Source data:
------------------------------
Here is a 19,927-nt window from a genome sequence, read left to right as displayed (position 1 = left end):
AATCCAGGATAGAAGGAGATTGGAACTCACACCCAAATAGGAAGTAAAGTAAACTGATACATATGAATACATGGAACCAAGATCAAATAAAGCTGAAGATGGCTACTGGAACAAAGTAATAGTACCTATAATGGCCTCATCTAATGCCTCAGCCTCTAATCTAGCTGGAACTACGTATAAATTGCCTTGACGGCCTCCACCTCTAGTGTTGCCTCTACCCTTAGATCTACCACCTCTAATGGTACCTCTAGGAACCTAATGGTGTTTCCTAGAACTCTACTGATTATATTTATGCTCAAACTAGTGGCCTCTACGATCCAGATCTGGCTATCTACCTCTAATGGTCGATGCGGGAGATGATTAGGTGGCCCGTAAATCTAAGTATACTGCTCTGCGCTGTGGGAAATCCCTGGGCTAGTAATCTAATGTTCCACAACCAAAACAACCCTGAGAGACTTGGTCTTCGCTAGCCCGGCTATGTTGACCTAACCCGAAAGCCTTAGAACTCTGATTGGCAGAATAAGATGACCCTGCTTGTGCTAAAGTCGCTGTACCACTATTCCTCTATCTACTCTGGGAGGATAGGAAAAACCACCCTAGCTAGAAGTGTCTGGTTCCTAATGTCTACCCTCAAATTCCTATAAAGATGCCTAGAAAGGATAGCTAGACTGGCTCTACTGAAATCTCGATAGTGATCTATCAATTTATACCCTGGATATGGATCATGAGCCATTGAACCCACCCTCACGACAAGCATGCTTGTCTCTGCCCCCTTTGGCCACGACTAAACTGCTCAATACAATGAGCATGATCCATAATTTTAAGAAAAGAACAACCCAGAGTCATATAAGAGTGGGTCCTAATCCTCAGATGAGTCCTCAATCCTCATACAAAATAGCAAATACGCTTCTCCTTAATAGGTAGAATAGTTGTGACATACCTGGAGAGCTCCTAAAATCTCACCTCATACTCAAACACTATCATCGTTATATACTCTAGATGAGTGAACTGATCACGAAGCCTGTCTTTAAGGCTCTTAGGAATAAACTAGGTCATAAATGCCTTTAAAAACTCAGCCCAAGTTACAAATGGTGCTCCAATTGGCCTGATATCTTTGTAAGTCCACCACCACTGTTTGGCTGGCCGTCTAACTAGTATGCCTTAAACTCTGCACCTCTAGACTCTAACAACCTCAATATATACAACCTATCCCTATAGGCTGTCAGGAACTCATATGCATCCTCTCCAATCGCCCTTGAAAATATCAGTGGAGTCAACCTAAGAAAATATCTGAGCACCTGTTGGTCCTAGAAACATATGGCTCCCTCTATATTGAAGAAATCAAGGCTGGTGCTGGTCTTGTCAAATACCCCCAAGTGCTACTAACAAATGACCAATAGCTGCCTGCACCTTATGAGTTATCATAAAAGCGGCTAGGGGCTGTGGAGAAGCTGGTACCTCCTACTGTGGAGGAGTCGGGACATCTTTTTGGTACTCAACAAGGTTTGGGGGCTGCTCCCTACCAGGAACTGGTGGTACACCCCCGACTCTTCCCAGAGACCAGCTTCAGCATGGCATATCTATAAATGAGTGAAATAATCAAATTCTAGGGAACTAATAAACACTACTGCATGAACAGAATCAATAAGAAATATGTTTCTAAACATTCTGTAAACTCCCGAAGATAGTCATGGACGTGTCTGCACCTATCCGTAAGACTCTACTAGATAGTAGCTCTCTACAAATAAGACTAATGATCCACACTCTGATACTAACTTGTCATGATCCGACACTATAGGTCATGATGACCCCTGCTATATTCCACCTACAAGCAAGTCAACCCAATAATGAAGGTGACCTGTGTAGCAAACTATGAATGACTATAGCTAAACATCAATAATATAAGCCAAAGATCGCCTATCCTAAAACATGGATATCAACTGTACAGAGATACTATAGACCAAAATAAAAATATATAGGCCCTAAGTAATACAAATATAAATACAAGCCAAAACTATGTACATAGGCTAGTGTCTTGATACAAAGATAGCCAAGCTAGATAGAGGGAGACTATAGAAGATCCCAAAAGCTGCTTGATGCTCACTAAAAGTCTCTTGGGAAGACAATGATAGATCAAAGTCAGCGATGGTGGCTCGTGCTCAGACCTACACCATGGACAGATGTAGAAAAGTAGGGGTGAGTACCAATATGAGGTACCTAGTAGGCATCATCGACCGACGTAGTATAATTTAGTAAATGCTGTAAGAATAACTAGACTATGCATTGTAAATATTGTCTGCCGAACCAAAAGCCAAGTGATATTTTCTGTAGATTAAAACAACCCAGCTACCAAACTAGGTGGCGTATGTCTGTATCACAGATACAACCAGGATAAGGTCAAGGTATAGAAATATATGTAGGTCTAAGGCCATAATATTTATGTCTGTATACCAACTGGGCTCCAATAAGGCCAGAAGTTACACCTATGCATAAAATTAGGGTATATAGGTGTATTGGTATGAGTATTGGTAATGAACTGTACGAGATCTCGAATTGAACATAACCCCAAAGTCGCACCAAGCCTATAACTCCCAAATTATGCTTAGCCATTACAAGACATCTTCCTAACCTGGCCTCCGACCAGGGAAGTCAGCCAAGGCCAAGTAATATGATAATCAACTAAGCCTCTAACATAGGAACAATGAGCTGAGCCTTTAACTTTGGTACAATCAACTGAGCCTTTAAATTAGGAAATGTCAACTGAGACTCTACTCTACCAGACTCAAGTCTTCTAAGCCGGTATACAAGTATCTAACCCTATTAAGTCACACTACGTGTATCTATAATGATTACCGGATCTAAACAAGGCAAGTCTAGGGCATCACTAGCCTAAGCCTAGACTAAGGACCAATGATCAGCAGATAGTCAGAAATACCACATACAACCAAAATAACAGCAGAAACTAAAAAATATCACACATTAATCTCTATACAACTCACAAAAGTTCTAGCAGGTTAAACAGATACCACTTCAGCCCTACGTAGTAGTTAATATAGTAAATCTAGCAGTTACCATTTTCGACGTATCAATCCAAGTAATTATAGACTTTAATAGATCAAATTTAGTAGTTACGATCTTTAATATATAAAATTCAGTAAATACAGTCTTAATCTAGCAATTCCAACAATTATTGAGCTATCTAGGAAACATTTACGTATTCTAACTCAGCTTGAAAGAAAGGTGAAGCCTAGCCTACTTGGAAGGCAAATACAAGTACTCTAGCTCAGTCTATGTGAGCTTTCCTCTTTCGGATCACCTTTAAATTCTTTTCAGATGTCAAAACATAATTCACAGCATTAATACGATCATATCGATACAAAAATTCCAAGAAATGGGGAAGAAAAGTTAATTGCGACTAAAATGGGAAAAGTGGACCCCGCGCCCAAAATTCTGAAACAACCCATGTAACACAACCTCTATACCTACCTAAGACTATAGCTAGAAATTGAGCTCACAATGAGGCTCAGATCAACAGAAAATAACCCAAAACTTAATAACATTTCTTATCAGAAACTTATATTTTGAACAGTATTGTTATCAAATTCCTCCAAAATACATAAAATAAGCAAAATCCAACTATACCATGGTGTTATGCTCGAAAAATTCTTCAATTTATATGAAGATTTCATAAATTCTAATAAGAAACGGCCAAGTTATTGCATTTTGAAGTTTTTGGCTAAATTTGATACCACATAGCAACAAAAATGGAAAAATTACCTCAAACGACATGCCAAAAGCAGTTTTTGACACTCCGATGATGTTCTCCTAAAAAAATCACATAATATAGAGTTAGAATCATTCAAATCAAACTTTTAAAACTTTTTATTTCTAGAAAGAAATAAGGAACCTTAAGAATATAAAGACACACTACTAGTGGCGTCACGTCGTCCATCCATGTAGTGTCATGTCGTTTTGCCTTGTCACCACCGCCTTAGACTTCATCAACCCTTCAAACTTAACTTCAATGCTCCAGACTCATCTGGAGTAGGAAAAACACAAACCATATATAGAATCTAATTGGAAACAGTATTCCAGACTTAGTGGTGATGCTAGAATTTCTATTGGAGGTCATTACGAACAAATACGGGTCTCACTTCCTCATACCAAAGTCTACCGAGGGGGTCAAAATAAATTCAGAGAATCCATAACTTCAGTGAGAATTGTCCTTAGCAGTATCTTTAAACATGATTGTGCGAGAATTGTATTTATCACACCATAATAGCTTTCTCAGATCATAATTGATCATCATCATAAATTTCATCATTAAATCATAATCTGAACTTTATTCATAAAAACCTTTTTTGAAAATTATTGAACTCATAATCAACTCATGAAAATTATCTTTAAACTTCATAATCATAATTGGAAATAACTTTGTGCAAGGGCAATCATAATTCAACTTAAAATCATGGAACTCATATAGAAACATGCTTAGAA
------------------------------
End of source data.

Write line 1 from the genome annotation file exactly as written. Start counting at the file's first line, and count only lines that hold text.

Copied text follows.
Here is a 19,927-nt window from a genome sequence, read left to right as displayed (position 1 = left end):